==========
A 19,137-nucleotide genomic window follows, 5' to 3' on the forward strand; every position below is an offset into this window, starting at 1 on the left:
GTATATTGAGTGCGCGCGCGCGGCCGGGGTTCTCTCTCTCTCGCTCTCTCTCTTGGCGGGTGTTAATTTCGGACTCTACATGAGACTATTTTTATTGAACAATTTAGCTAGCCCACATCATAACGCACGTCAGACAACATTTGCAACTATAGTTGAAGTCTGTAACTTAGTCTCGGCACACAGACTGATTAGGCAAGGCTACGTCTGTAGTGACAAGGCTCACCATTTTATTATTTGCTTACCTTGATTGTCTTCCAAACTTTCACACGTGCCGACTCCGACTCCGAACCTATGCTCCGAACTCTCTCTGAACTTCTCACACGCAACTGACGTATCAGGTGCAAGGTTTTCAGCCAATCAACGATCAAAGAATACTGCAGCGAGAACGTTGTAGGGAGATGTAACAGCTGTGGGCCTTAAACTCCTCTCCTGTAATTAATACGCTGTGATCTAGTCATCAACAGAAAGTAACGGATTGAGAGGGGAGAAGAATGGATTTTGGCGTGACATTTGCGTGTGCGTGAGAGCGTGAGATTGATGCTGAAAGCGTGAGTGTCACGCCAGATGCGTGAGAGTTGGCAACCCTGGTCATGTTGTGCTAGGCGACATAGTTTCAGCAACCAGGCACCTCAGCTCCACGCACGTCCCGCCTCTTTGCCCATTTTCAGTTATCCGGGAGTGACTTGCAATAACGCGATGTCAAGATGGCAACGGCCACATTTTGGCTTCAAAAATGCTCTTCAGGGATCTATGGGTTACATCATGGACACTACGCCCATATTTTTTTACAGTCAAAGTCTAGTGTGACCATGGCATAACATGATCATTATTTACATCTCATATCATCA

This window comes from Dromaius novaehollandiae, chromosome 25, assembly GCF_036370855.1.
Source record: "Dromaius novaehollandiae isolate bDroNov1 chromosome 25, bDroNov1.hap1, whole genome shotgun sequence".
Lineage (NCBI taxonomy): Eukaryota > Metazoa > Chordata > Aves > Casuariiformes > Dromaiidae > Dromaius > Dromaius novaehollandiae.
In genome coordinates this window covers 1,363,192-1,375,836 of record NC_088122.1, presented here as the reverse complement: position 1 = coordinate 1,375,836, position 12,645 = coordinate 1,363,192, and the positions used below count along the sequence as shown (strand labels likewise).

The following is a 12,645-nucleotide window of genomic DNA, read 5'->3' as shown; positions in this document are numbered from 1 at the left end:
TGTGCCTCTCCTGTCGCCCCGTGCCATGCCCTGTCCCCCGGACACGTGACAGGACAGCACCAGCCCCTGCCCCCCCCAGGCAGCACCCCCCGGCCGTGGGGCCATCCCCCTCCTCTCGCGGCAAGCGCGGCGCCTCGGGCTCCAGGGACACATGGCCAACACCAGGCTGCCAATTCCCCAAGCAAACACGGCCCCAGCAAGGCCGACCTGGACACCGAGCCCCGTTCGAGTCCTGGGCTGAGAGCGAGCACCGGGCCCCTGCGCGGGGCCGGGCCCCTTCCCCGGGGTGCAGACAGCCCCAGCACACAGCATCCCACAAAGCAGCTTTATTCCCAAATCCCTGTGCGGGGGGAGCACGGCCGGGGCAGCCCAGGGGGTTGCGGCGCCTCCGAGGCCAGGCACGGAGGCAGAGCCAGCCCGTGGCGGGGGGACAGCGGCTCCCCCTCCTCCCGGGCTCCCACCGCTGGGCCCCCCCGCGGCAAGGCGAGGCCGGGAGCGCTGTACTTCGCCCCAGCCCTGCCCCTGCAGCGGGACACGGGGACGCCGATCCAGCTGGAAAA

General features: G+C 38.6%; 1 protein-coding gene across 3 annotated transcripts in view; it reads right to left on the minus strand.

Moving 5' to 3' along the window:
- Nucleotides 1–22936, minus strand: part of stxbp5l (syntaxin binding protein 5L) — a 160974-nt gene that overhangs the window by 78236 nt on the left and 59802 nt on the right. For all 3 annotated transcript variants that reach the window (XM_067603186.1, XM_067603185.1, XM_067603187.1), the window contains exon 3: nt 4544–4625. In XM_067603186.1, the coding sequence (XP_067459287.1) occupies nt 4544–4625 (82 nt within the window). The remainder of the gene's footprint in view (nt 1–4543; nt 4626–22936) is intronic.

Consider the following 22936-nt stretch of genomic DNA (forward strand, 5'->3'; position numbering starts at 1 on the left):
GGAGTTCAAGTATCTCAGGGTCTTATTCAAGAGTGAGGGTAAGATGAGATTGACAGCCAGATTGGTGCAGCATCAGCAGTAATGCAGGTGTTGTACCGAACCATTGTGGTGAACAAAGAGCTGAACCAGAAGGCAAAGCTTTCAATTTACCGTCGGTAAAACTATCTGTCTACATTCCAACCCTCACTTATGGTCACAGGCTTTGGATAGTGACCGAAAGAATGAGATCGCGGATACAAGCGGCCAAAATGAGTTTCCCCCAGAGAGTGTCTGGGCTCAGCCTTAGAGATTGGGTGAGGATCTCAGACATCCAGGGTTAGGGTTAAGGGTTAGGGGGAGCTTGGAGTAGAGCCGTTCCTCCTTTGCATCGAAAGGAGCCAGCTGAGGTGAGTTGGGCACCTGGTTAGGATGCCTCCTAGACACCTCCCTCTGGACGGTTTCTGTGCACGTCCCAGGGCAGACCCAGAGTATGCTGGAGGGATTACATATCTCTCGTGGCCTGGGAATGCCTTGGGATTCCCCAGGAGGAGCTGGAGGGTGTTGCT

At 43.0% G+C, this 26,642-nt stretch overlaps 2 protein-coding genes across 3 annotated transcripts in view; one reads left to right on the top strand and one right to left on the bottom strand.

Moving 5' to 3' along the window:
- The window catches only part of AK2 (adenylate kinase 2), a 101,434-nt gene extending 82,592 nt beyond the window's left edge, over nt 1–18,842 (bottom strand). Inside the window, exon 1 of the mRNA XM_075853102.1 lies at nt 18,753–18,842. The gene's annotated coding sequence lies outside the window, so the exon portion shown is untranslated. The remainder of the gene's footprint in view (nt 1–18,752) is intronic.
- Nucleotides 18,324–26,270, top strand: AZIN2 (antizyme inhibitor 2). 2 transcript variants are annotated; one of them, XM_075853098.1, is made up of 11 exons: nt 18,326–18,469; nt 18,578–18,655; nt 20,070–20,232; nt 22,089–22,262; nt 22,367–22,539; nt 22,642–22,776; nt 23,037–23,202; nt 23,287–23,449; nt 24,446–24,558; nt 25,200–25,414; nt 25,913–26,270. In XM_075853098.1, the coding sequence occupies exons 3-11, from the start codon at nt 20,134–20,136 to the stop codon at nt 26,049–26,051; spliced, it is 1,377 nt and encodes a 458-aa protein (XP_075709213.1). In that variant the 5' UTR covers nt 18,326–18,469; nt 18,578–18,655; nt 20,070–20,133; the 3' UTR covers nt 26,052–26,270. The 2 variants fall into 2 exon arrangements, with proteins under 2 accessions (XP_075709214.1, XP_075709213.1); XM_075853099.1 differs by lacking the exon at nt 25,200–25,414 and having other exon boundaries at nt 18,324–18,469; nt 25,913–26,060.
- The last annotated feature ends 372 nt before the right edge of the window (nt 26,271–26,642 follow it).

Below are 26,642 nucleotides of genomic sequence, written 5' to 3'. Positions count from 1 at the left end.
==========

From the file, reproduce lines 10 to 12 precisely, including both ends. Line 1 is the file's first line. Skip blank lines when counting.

Moving 5' to 3' along the window:
- Nucleotides 1–22936, minus strand: part of stxbp5l (syntaxin binding protein 5L) — a 160974-nt gene that overhangs the window by 78236 nt on the left and 59802 nt on the right. For all 3 annotated transcript variants that reach the window (XM_067603186.1, XM_067603185.1, XM_067603187.1), the window contains exon 3: nt 4544–4625. In XM_067603186.1, the coding sequence (XP_067459287.1) occupies nt 4544–4625 (82 nt within the window). The remainder of the gene's footprint in view (nt 1–4543; nt 4626–22936) is intronic.

Consider the following 22936-nt stretch of genomic DNA (forward strand, 5'->3'; position numbering starts at 1 on the left):